What is the recoil of a submachine gun like, and why so few calibers

Almost all the submachine guns listed are 9mm, is there a reason for this? There are a few 40s, but almost no 380, 22, 357, 25 etc calibers.

Also are submachine guns easy to control enough that you don’t have to fire in burst mode? With a fully auto rifle you’re supposed to fire a few shots at a time, with a submachine gun can you just hold the trigger down and control recoil enough to hit your target?

In this video, a guy uses an American 180 which fires .22 bullets in fully auto mode, and he seems like he has fairly good control over it. Granted he doesn’t hit his target (which is about a foot tall) but most of his bullets are within a foot or two it appears.

One flavor or another of 9mm (most usually 9x19) are the standard military issue handgun cartridges for virtually the entire world post-WW2 and especially since the latter half of the Cold War. So of course if you want to sell SMGs, you’ll make them nines.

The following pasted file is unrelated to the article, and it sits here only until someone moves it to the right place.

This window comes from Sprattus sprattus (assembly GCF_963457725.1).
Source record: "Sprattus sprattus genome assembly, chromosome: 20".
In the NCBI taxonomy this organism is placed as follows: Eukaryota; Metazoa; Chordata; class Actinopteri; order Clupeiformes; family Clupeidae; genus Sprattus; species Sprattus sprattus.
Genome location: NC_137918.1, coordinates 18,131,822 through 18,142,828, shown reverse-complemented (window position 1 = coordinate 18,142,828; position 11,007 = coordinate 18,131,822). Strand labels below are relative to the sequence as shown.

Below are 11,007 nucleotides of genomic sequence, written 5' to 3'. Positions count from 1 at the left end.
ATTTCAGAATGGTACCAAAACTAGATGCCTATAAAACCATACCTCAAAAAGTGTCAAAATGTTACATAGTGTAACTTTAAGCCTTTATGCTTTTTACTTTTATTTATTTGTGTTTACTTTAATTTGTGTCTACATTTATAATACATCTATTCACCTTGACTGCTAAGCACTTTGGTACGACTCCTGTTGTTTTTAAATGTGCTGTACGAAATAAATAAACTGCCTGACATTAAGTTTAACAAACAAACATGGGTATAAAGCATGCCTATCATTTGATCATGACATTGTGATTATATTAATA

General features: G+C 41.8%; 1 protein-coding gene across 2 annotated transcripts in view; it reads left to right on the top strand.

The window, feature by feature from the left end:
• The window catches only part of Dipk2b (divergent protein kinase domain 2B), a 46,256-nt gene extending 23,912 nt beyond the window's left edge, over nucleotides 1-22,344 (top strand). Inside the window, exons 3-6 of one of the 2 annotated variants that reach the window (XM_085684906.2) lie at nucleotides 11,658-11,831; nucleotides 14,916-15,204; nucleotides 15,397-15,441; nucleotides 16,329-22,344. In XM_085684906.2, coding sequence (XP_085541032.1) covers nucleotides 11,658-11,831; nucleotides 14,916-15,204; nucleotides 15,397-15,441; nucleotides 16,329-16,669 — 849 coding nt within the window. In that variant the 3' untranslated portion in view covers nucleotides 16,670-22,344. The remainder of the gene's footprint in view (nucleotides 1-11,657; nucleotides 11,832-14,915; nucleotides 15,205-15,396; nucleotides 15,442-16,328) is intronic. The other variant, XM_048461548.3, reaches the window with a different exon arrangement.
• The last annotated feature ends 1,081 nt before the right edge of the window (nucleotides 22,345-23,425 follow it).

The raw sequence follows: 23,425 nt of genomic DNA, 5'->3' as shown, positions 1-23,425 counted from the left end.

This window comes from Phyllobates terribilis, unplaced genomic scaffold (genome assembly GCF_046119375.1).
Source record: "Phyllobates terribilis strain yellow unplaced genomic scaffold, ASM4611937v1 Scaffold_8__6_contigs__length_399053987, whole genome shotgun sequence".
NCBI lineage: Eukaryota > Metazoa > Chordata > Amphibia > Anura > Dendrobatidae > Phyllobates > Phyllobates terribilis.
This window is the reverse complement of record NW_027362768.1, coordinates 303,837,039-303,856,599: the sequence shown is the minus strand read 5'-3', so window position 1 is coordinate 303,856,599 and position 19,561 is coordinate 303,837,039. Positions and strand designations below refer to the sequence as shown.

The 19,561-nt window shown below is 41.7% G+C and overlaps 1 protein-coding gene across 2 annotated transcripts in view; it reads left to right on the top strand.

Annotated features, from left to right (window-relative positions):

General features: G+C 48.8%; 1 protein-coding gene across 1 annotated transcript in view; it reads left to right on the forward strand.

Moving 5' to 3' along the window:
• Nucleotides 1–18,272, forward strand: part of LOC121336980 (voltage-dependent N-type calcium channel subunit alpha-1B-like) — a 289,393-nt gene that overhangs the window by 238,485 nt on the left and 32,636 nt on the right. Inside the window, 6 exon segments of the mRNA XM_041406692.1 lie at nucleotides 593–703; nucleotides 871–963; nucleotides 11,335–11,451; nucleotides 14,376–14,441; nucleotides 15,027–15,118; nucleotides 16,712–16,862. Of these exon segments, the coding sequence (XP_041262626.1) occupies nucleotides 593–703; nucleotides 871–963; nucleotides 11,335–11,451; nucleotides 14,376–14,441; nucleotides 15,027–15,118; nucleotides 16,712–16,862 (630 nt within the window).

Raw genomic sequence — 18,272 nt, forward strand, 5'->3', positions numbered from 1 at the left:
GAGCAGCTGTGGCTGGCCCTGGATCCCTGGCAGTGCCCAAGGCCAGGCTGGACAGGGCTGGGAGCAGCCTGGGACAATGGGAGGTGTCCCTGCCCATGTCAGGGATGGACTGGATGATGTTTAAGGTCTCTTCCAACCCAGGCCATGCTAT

Pre-WW2, and afterwards into the 60s by inertia of “installed base”, various forms of 7.65mm/7.62mm/.32ACP pistol round were also very common for civilian or police issue abroad so there were many in those loads (e.g. the widely distributed Russian PPSH and the CZ Skorpion machine pistol)

Since for the Americans the standard military pistol round until the 80s it was .45ACP (M1911, Tommy Guns, M3s), a bunch of models were made in that chambering.

Otherwise not much of an incentive for making other calibers.

We only had a few hours one day on the MP5 (9mm), but as I recall it was surprisingly easy to handle (compared to our standard issue AG3 and the MG3 I’d tried twice.)

We were told to stick to bursts, but I wouldn’t be surprised if that was more about not wasting bullets on a target you already hit, than it was about muzzle rise and accuracy.

I’ve shot a fully automatic Uzi, MP5, and a Sten. The Uzi was extremely challenging to control. The MP5 was quite easy. The Sten I shot was actually even better than the MP5 – I don’t know if that’s true for all its variants or just the particular one I had access to.